Quick Shift: More Forechecking, Less Defensive Zone Dependency >
 
 

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by Michael DeNicola


Thursday, January 08th, 2015 --



Frank Seravalli published an article this morning that dissects some of the changes (or non-changes, rather) that the Flyers have been subtly implementing over the weeks. Here's a snippet from that article: "From the press box, the Flyers do appear to be more disciplined in their attack. It seems like less of a rambunctious, two-man forecheck and a more defined 1-1-3 setup that attempts to slow down opponents in the neutral zone."

Though that formation may be developing during the opponent's transitioning, I don't believe the Flyers have done a good job slowing anyone down through the neutral zone. And I certainly haven't witnessed anybody having difficulty taking possession over our blueline and into our zone. In fact, from my seat in Section 112 Tuesday night, I remember complaining about how often the Senators were getting away with carrying the mail. They did so routinely, and with too much ease for my liking. 

That certainly doesn't mean I was surprised by what I was watching.


"You want to try to suck the team back. If you send two guys, we've realized a lot of teams can beat two guys with one pass. We're just trying to be a little more cautious that way." -- D Nick Schultz 

Our defense is in no position to be luring anyone, frankly. Anybody with momentum on a wheelchair can beat 90% of our Dmen on an angle. Teams find zero friction against cycling the puck in our end. And on the rare occurrence our defense does breakup the opponent's chances, we can hardly execute the breakout, find a seam up ice, or deliver a stretch pass deep enough to get behind their defense. So, why the hell would we want to try to lure anyone in our zone?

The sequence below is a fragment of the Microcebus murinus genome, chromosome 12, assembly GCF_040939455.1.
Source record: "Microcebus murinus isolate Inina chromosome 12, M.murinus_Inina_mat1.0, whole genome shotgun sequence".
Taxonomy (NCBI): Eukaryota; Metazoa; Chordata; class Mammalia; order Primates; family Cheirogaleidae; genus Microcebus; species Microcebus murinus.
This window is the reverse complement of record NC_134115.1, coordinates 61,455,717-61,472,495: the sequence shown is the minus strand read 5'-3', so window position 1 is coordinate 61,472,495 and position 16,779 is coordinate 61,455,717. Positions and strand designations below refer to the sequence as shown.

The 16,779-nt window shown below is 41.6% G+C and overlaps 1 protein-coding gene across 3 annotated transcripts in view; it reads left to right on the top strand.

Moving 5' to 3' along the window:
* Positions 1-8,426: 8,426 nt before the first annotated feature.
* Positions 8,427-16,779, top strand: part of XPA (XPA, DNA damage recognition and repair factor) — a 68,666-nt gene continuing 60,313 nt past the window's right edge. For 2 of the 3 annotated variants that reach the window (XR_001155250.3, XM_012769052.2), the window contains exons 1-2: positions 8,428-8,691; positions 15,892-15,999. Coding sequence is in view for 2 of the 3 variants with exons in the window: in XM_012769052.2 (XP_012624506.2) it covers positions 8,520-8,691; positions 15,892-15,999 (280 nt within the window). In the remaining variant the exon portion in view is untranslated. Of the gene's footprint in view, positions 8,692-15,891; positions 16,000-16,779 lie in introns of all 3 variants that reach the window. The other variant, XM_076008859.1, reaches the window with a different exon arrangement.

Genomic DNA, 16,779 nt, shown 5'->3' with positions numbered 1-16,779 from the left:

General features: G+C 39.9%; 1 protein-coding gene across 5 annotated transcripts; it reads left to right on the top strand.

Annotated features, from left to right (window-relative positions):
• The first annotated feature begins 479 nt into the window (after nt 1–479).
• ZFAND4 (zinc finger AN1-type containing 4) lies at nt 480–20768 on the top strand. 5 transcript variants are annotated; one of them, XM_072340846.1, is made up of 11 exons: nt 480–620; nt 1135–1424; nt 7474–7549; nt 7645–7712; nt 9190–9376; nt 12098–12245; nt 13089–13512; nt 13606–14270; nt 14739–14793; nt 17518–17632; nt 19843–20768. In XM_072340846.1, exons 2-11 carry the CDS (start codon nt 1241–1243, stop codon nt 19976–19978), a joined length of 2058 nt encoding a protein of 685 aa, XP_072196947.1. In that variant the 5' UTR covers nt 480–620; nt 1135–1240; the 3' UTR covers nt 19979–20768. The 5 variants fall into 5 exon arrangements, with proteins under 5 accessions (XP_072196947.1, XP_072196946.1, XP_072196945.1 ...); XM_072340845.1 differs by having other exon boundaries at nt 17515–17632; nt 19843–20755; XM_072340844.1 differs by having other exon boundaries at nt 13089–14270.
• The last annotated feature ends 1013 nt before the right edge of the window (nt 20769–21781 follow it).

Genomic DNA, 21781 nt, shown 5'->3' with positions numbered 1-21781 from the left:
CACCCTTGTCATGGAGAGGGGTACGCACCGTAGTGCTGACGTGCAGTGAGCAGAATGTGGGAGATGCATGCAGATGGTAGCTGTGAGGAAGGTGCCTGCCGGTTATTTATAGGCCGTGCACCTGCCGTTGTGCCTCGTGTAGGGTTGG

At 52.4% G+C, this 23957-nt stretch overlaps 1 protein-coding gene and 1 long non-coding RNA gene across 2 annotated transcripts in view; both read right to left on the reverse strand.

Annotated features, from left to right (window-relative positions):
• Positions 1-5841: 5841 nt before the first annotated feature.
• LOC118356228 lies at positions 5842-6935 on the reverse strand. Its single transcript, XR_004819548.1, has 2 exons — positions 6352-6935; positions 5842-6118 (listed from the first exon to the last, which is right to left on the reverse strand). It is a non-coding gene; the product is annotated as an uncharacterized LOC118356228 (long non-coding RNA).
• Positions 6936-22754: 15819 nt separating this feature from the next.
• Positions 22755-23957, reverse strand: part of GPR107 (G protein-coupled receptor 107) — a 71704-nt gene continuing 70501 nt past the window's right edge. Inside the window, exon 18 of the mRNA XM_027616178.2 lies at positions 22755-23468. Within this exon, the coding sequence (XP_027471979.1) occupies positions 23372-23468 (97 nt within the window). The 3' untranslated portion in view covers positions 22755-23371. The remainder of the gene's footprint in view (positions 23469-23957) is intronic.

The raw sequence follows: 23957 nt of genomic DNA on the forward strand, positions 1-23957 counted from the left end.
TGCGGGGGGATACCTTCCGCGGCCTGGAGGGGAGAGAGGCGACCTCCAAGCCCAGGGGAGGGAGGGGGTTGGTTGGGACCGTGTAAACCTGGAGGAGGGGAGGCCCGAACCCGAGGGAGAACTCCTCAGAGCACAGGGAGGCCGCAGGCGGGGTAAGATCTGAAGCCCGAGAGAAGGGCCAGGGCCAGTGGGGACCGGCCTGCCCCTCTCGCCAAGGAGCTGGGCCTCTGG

The Flyers allow the seventh most shots this season (30.6 SA/GP) and the seventh most goals (2.90 GA/GP). We can thank Steve Mason that those stats aren't significantly worse. No amount of defensive experimenting is going to decidedly improve our barricade. If we want to win, we'll more than likely have to keep doing it by outscoring the opponent -- a high goals game. We have to create more offensive chances for ourselves; and since virtually none of which can be contributed to by our defensive situations, I believe we'll have to rely heavily on the forecheck. 

Time to take risks from the trenches. Conservative play just ain't our game, especially when we can't hold a lead. It's a possession game... go get it.



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Nick Schultz.jpg 


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